Naturalization and Bankruptcies – Article I Section 8, Clause 4 of the Constitution

The Naturalization and Bankruptcies Clause is one of Congress’ enumerated powers found in the Constitution of the United States, Article. I. Section. 8., clause 4:

(Clause 4 – Naturalization and Bankruptcies)

[The Congress shall have Power] To establish an uniform Rule of Naturalization, and uniform Laws on the subject of Bankruptcies throughout the United States;

From the U.S. Senate web site:

Acts of Congress define the requirements by which immigrants can become citizens. Only the federal government, not the states, can determine who becomes a citizen. Bankruptcy laws make provisions for individuals or corporations that fail to pay their debts.

Liberty Enlightening the World
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For basic eligibility to become a naturalized U.S. citizen, you must first a spend at least five years as a legal permanent resident of the United States, during which you did not take any trips abroad for more than six months, and were present in the United States for not less than half of the entire period (two-and-a-half years). Additional factors, such as marriage to a U.S. citizen, may affect eligibility for citizenship. The USCIS provides an online eligibility worksheet to help people determine their eligibility.

Applying for U.S. Citizenship – from ExpertLaw

Bankruptcy laws help people who can no longer pay their creditors get a fresh start – by liquidating assets to pay their debts or by creating a repayment plan. Bankruptcy laws also protect troubled businesses and provide for orderly distributions to business creditors through reorganization or liquidation.

Most cases are filed under the three main chapters of the Bankruptcy Code – Chapter 7, Chapter 11, and Chapter 13. Federal courts have exclusive jurisdiction over bankruptcy cases. This means that a bankruptcy case cannot be filed in a state court.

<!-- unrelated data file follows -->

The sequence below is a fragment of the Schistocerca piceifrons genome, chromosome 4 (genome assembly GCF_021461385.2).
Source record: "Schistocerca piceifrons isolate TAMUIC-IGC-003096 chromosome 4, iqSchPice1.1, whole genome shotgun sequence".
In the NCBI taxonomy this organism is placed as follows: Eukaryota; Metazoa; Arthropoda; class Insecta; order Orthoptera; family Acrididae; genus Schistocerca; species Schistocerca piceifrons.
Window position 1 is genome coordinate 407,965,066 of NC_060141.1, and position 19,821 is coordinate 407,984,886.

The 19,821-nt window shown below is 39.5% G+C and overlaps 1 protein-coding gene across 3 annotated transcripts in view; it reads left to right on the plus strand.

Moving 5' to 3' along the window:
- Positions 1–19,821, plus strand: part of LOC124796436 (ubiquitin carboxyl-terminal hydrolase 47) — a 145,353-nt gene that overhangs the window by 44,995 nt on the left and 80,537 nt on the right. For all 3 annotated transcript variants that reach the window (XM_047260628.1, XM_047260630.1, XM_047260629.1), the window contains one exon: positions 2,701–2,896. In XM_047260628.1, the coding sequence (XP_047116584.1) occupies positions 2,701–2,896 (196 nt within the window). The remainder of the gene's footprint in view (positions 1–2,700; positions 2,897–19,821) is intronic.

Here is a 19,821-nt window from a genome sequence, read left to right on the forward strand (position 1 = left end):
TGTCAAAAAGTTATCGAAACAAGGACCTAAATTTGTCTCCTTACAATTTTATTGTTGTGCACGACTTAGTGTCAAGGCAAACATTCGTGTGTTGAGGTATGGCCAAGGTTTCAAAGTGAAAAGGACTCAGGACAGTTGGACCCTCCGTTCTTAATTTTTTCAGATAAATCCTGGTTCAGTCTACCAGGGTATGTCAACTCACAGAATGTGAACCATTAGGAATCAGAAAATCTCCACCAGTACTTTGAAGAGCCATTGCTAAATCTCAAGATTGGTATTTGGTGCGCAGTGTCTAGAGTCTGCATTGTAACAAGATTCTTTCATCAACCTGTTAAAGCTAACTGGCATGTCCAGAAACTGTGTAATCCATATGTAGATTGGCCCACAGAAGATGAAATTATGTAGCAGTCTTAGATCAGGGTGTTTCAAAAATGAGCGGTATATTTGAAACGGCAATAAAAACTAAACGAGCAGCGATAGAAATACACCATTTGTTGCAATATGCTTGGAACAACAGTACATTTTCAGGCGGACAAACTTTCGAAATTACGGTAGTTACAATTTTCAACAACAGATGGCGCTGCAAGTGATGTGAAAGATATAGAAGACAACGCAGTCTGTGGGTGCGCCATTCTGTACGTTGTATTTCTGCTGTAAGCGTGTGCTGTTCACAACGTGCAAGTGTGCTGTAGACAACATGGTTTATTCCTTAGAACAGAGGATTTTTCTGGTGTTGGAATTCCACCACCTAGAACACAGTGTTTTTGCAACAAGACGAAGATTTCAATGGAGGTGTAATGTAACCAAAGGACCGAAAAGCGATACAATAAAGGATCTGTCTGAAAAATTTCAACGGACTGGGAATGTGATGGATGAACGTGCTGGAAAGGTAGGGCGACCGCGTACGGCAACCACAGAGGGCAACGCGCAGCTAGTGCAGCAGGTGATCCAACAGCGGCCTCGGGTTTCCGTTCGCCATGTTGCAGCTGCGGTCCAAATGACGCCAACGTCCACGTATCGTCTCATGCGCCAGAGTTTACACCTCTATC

Bankruptcy – United States Courts, Administrative Office of the U.S. Courts


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The chapter of the Bankruptcy Code providing for reorganization of municipalities (which includes cities and towns, as well as villages, counties, taxing districts, municipal utilities, and school districts).

The first municipal bankruptcy legislation was enacted in 1934 during the Great Depression. Pub. L. No. 251, 48 Stat. 798 (1934). Although Congress took care to draft the legislation so as not to interfere with the sovereign powers of the states guaranteed by the Tenth Amendment to the Constitution, the Supreme Court held the 1934 Act unconstitutional as an improper interference with the sovereignty of the states. Ashton v. Cameron County Water Improvement Dist. No. 1, 298 U.S. 513, 532 (1936). Congress enacted a revised Municipal Bankruptcy Act in 1937, Pub. L. No. 302, 50 Stat. 653 (1937), which was upheld by the Supreme Court. United States v. Bekins, 304 U.S. 27, 54 (1938). The law has been amended several times since 1937. In the more than 60 years since Congress established a federal mechanism for the resolution of municipal debts, there have been fewer than 500 municipal bankruptcy petitions filed. Although chapter 9 cases are rare, a filing by a large municipality can–like the 1994 filing by Orange County, California–involve many millions of dollars in municipal debt.

Chapter 9, Municipality Bankruptcy – United States Courts, Administrative Office of the U.S. Courts

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